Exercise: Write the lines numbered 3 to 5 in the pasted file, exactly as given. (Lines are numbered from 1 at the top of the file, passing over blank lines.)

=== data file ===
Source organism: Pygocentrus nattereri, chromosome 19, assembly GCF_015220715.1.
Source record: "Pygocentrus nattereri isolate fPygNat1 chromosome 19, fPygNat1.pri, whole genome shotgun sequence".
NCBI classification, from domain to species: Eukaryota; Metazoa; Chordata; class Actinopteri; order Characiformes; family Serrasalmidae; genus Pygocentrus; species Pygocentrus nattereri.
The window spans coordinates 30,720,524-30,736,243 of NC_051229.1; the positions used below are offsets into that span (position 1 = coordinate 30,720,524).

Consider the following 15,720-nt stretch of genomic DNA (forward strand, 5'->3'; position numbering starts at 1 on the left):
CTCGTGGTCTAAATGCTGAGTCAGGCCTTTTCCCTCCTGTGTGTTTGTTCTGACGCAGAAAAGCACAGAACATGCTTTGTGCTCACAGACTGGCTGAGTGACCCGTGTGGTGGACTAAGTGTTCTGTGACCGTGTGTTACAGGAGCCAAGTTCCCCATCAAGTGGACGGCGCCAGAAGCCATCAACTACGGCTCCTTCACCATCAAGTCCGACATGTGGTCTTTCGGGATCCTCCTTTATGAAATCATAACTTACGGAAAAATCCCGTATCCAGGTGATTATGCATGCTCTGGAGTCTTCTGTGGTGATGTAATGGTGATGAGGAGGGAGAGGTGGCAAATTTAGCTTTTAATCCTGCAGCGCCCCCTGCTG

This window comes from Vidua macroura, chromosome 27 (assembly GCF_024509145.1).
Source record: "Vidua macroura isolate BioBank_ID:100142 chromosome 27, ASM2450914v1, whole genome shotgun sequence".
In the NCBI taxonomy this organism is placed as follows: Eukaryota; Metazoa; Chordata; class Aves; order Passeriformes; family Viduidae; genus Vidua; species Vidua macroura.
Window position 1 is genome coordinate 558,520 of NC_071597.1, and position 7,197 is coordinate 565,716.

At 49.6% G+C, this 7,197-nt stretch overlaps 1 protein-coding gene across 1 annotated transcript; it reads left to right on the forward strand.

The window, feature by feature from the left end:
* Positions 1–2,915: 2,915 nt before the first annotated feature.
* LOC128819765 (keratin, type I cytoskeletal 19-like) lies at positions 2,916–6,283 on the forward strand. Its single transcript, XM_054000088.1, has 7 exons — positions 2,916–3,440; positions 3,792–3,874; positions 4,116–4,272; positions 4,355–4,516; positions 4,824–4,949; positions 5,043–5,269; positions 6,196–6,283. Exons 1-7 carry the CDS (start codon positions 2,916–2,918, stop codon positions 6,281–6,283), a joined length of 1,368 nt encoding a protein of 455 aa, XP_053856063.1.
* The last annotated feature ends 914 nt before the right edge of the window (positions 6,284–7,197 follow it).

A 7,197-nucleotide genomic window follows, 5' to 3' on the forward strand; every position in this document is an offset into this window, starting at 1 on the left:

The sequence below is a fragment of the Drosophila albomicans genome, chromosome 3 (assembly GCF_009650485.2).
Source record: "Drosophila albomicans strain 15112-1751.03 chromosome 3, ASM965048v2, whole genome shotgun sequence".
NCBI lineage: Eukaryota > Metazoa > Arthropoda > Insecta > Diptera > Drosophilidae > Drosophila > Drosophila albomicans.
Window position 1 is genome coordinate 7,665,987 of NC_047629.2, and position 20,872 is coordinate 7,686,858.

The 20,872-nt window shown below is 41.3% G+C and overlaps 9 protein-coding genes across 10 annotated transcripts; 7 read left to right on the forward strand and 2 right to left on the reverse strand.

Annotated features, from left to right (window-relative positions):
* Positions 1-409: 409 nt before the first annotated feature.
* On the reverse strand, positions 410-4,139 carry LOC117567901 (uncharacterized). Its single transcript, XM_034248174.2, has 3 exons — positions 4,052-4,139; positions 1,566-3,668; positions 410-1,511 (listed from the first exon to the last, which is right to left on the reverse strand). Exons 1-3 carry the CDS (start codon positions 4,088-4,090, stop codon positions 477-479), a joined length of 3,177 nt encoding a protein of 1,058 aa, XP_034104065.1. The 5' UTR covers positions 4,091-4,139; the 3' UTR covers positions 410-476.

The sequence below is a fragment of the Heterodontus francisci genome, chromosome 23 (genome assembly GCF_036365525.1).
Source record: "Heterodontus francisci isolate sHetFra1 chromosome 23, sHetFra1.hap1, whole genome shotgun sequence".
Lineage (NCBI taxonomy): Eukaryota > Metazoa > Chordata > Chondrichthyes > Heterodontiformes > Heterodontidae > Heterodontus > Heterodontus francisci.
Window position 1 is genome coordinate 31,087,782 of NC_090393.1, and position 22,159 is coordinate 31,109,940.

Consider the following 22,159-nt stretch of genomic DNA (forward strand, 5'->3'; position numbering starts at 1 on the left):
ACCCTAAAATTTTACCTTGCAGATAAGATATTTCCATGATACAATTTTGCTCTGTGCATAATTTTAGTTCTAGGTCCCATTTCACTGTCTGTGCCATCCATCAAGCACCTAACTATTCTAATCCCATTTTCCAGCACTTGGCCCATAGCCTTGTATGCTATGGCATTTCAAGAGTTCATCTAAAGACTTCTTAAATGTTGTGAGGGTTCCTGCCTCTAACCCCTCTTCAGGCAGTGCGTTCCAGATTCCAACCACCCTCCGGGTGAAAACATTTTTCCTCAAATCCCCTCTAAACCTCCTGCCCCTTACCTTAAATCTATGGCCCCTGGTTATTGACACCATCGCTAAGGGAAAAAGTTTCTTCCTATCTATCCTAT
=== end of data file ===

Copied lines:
NCBI classification, from domain to species: Eukaryota; Metazoa; Chordata; class Actinopteri; order Characiformes; family Serrasalmidae; genus Pygocentrus; species Pygocentrus nattereri.
The window spans coordinates 30,720,524-30,736,243 of NC_051229.1; the positions used below are offsets into that span (position 1 = coordinate 30,720,524).

Consider the following 15,720-nt stretch of genomic DNA (forward strand, 5'->3'; position numbering starts at 1 on the left):